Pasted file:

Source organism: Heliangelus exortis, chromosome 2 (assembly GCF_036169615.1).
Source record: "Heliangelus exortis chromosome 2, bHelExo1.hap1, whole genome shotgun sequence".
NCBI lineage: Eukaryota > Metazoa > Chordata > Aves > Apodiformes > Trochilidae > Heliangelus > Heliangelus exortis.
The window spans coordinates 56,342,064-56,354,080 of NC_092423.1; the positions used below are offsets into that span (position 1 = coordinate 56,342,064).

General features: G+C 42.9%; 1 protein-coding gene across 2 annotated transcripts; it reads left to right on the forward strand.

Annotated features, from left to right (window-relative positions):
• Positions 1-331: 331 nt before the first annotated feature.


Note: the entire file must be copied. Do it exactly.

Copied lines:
Source organism: Heliangelus exortis, chromosome 2 (assembly GCF_036169615.1).
Source record: "Heliangelus exortis chromosome 2, bHelExo1.hap1, whole genome shotgun sequence".
NCBI lineage: Eukaryota > Metazoa > Chordata > Aves > Apodiformes > Trochilidae > Heliangelus > Heliangelus exortis.
The window spans coordinates 56,342,064-56,354,080 of NC_092423.1; the positions used below are offsets into that span (position 1 = coordinate 56,342,064).

General features: G+C 42.9%; 1 protein-coding gene across 2 annotated transcripts; it reads left to right on the forward strand.

Annotated features, from left to right (window-relative positions):
• Positions 1-331: 331 nt before the first annotated feature.